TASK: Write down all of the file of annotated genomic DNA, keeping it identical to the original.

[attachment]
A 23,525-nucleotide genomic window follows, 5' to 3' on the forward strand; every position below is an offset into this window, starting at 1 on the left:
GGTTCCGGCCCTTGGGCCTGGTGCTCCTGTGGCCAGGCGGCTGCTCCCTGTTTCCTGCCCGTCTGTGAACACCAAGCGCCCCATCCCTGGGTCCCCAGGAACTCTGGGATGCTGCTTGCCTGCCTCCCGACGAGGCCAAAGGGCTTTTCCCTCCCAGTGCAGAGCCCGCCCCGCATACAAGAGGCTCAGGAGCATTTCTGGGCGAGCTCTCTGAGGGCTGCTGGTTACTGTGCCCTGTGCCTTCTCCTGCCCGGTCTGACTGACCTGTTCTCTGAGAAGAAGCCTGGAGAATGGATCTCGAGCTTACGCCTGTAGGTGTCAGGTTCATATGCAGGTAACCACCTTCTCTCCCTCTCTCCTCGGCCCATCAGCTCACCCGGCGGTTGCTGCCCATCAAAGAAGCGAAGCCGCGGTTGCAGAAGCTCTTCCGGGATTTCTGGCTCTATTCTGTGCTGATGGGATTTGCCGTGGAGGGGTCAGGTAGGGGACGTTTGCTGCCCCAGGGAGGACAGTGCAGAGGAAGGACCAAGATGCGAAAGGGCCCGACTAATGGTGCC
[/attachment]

A 23,525-nucleotide genomic window follows, 5' to 3' on the forward strand; every position below is an offset into this window, starting at 1 on the left:
GGTTCCGGCCCTTGGGCCTGGTGCTCCTGTGGCCAGGCGGCTGCTCCCTGTTTCCTGCCCGTCTGTGAACACCAAGCGCCCCATCCCTGGGTCCCCAGGAACTCTGGGATGCTGCTTGCCTGCCTCCCGACGAGGCCAAAGGGCTTTTCCCTCCCAGTGCAGAGCCCGCCCCGCATACAAGAGGCTCAGGAGCATTTCTGGGCGAGCTCTCTGAGGGCTGCTGGTTACTGTGCCCTGTGCCTTCTCCTGCCCGGTCTGACTGACCTGTTCTCTGAGAAGAAGCCTGGAGAATGGATCTCGAGCTTACGCCTGTAGGTGTCAGGTTCATATGCAGGTAACCACCTTCTCTCCCTCTCTCCTCGGCCCATCAGCTCACCCGGCGGTTGCTGCCCATCAAAGAAGCGAAGCCGCGGTTGCAGAAGCTCTTCCGGGATTTCTGGCTCTATTCTGTGCTGATGGGATTTGCCGTGGAGGGGTCAGGTAGGGGACGTTTGCTGCCCCAGGGAGGACAGTGCAGAGGAAGGACCAAGATGCGAAAGGGCCCGACTAATGGTGCC